The men and women in the room were stunned, and when the clip ended, there was an uproarious demand to play it again. And again. And again. They played it until the film itself melted.

    There was thunderous applause, which Ed Catmull struggled to speak over. "This is just a sample of what we're trying to accomplish with this movie. The only trouble is, we need animators to help us, and a lot of them. Walt has instructed us to tell all of you that, if you wish, a certain number of you all may leave behind other animation projects like Get a Horse! or The Secret of NIMH to work on TRON. Although, it's on a first come, first serve basis, and subject to Don's approval--I wouldn't want to deprive him of any of his critical animators."

    "Are there any questions?" asked Rees.

    A million hands shot up into the air.

    "Alright then, a lot more than anticipated," he muttered.

    "You, there," said Kroyer, pointing to a woman near the back.

    "When is TRON supposed to come out?"

    "We're hoping for late-1981, early-1982. Summer of '82 at the latest."

    Another person, an Imagineer, was chosen to ask his question next. "Are there any other computer animation projects lined up for the future?"

    "Not to my knowledge," admitted Smith. "Though I can't imagine Walt would keep a new medium like CGI under wraps for long."

    "You go next," announced Catmull, gesturing to John Lasseter.

    He lowered his hand and shifted his glasses. "I only have one question," he stated. "Where do I sign up?"
     
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  14. Andrew Boyd Autistic, but Artistic

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    Wait, is the Secret of NINH any different from OTL?
     
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  15. HeX Self-Proclaimed Disney Expert

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    Nope, it's nearly identical. It comes two years early because Bluth doesn't have to worry about setting up a whole animation studio before he can work on it. Because of that, I won't be doing a whole blow-out post outlining the film's plot like I've done with previous animated movies (the same will happen with ESB, which is for all intents and purposes identical to OTL), and will instead focus on its impact.
     
  16. Andrew Boyd Autistic, but Artistic

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    ESB?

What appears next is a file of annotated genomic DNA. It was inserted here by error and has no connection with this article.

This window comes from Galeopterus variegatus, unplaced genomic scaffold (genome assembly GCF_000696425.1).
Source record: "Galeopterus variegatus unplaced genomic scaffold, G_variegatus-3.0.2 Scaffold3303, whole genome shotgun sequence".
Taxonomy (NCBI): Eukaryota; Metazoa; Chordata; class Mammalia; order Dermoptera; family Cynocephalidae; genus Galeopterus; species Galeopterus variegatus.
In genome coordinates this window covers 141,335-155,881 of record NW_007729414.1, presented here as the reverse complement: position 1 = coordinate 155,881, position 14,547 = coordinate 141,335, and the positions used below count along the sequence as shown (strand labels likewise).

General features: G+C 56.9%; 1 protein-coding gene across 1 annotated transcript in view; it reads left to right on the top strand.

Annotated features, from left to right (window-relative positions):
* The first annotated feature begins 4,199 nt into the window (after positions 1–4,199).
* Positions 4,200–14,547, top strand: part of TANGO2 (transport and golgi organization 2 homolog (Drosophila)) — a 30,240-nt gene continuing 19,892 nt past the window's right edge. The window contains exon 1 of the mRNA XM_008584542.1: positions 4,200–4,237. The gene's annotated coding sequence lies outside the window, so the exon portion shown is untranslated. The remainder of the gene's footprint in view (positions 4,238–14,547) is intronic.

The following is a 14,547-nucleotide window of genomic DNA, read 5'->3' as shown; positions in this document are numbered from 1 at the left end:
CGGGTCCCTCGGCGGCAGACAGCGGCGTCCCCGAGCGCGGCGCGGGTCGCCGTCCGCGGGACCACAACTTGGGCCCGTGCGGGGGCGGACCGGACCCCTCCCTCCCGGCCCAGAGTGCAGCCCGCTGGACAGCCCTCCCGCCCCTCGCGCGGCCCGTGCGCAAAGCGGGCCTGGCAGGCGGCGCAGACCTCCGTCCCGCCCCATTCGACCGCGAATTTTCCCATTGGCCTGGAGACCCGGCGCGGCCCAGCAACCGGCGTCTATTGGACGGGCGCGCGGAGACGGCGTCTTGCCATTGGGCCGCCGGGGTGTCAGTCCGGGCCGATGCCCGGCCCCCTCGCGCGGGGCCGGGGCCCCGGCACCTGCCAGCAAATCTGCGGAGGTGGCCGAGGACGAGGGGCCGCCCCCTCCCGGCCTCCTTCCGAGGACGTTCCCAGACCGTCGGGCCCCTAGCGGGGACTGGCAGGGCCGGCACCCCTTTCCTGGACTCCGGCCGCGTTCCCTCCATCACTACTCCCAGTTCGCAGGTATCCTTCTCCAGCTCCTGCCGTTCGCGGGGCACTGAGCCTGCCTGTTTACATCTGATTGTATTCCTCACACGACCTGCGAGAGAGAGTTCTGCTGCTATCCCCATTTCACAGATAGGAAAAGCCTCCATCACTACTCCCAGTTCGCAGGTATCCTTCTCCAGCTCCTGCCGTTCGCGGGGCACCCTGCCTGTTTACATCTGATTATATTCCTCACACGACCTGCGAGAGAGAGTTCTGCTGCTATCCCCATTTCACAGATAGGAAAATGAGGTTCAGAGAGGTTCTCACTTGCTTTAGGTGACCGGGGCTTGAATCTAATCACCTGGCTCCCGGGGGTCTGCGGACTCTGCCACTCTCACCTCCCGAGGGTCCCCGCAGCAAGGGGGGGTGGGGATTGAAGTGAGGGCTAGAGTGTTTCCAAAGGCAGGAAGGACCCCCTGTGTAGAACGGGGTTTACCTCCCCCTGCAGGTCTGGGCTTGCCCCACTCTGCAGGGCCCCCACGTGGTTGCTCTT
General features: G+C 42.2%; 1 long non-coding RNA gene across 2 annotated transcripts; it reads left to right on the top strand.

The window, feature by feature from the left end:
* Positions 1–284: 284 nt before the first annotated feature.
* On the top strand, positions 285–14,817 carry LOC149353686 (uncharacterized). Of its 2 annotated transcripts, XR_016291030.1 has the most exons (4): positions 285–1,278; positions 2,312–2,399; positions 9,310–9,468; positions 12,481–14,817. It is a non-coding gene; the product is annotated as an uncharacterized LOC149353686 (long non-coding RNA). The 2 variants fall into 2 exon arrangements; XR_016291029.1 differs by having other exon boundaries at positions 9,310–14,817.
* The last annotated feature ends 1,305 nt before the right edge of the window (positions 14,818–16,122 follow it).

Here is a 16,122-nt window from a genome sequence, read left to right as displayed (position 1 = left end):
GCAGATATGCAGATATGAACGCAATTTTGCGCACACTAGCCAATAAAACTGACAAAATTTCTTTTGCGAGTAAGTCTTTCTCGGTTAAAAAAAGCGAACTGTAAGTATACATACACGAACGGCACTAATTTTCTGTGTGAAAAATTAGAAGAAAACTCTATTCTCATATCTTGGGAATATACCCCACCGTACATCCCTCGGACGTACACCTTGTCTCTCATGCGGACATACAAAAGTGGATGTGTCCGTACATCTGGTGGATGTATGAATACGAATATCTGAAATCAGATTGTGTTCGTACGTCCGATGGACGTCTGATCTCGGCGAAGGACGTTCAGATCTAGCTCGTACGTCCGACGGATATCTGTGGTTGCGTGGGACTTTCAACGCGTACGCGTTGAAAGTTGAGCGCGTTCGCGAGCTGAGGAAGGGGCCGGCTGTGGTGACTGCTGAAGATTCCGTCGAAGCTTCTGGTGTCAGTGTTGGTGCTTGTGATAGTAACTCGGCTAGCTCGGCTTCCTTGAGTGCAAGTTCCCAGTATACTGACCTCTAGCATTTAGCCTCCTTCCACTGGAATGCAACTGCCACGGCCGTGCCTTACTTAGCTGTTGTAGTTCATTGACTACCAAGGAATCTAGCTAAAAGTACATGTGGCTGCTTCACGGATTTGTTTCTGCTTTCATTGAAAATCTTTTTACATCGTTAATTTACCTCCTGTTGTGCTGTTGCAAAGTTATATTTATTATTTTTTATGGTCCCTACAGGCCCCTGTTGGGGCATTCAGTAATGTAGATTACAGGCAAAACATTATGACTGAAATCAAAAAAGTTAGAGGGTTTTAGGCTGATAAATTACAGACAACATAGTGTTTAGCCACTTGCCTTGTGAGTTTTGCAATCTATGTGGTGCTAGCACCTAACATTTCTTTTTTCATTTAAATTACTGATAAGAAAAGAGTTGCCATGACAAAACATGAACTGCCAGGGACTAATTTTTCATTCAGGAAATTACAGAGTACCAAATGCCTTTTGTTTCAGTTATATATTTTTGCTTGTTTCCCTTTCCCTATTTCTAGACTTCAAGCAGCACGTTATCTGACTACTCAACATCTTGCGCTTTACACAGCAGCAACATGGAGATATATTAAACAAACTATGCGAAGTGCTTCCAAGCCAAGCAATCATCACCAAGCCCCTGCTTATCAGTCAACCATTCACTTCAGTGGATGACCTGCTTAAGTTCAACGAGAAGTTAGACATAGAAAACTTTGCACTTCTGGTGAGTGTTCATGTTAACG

17. HeX Self-Proclaimed Disney Expert

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    Short for The Empire Strikes Back.
     
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  18. alpal2214 Well-Known Member

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    Nice to see John Lasseter working with Disney this early on. So begins the era of CGI! One question: With the advent of CGI, will animation abandon hand-drawn 2D, like IOTL, or will they coexist?
     
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  19. HeX Self-Proclaimed Disney Expert

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    There will be three stages in the 2D/CG animation relationship, those being:

    1. 2D Dominance: During this time, CGI is very expensive and while it provides new creative opportunities, those don't warrant bankrupting the studio. So 2D animation will remain king, with CGI being relegated to rendering large, intricate objects too difficult to animate by hand and generally expanding the capabilities of 2D animation, as well as being used in short films and commercials, much like Pixar's early days. This period will be from TRON's release all the way up to the early 1990s.
    2. Coexistence: During the 1990s and 2000s, the two art forms will live in harmony, with Disney generally making two animated movies a year, one 2D, and one CG. 2D animation during this period will utilize the advanced techniques of 'deep canvas' and 2D CGI (think Tarzan or Treasure Planet) and be highly detailed.
    3. CG Dominance: After Walt dies in 2002, the studio will begin to stop making as many 2D films and focus on advancing computer-generated imagery instead. Disney will never stop making 2D movies, but the amount will certainly be lessened. Most of their 2D films, as a result, will be made to harness the abilities of their format, and will use new art styles to freshen things up (think Lilo and Stitch's watercolor backgrounds).
     
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  20. Andrew Boyd Autistic, but Artistic

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    Assuming that Shrek is made ITTL, might I suggest a fourth phase where 2D returns to the fold due to a bad reputation surrounding CGI films?